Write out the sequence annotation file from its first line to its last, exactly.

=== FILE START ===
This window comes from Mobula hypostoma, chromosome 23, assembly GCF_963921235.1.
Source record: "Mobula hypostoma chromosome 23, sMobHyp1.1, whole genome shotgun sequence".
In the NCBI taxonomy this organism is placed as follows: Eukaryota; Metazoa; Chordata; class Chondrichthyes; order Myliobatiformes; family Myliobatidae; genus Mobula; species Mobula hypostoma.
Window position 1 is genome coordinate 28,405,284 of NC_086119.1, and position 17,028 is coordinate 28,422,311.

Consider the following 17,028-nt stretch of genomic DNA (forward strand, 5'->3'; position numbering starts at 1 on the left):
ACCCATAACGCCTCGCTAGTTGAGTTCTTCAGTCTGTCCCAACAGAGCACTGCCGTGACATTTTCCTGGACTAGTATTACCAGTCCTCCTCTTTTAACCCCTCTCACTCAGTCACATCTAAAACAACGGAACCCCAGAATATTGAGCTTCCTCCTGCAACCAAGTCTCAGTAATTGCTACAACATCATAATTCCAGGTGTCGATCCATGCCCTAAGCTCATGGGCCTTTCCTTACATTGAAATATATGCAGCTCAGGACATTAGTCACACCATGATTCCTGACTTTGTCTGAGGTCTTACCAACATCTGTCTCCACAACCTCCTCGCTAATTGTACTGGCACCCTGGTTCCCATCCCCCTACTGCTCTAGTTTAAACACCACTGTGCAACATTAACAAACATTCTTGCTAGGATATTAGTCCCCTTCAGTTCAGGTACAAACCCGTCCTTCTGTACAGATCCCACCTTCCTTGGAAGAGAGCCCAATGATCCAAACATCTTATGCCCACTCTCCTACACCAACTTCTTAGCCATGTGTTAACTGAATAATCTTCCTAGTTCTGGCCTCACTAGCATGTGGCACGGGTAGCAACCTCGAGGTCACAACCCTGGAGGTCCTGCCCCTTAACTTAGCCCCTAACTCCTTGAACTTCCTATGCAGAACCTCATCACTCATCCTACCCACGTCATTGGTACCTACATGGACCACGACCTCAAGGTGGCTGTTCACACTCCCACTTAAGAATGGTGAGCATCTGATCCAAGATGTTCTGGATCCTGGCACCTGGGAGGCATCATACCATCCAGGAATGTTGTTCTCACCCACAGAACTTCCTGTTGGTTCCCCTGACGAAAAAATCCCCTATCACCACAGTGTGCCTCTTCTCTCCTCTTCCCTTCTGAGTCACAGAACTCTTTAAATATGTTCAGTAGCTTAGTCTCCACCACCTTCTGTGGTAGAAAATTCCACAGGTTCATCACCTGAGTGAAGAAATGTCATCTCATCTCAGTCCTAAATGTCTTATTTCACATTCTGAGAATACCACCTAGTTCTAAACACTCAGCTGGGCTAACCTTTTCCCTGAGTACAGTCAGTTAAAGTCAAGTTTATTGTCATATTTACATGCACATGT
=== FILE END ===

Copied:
This window comes from Mobula hypostoma, chromosome 23, assembly GCF_963921235.1.
Source record: "Mobula hypostoma chromosome 23, sMobHyp1.1, whole genome shotgun sequence".
In the NCBI taxonomy this organism is placed as follows: Eukaryota; Metazoa; Chordata; class Chondrichthyes; order Myliobatiformes; family Myliobatidae; genus Mobula; species Mobula hypostoma.
Window position 1 is genome coordinate 28,405,284 of NC_086119.1, and position 17,028 is coordinate 28,422,311.

Consider the following 17,028-nt stretch of genomic DNA (forward strand, 5'->3'; position numbering starts at 1 on the left):
ACCCATAACGCCTCGCTAGTTGAGTTCTTCAGTCTGTCCCAACAGAGCACTGCCGTGACATTTTCCTGGACTAGTATTACCAGTCCTCCTCTTTTAACCCCTCTCACTCAGTCACATCTAAAACAACGGAACCCCAGAATATTGAGCTTCCTCCTGCAACCAAGTCTCAGTAATTGCTACAACATCATAATTCCAGGTGTCGATCCATGCCCTAAGCTCATGGGCCTTTCCTTACATTGAAATATATGCAGCTCAGGACATTAGTCACACCATGATTCCTGACTTTGTCTGAGGTCTTACCAACATCTGTCTCCACAACCTCCTCGCTAATTGTACTGGCACCCTGGTTCCCATCCCCCTACTGCTCTAGTTTAAACACCACTGTGCAACATTAACAAACATTCTTGCTAGGATATTAGTCCCCTTCAGTTCAGGTACAAACCCGTCCTTCTGTACAGATCCCACCTTCCTTGGAAGAGAGCCCAATGATCCAAACATCTTATGCCCACTCTCCTACACCAACTTCTTAGCCATGTGTTAACTGAATAATCTTCCTAGTTCTGGCCTCACTAGCATGTGGCACGGGTAGCAACCTCGAGGTCACAACCCTGGAGGTCCTGCCCCTTAACTTAGCCCCTAACTCCTTGAACTTCCTATGCAGAACCTCATCACTCATCCTACCCACGTCATTGGTACCTACATGGACCACGACCTCAAGGTGGCTGTTCACACTCCCACTTAAGAATGGTGAGCATCTGATCCAAGATGTTCTGGATCCTGGCACCTGGGAGGCATCATACCATCCAGGAATGTTGTTCTCACCCACAGAACTTCCTGTTGGTTCCCCTGACGAAAAAATCCCCTATCACCACAGTGTGCCTCTTCTCTCCTCTTCCCTTCTGAGTCACAGAACTCTTTAAATATGTTCAGTAGCTTAGTCTCCACCACCTTCTGTGGTAGAAAATTCCACAGGTTCATCACCTGAGTGAAGAAATGTCATCTCATCTCAGTCCTAAATGTCTTATTTCACATTCTGAGAATACCACCTAGTTCTAAACACTCAGCTGGGCTAACCTTTTCCCTGAGTACAGTCAGTTAAAGTCAAGTTTATTGTCATATTTACATGCACATGT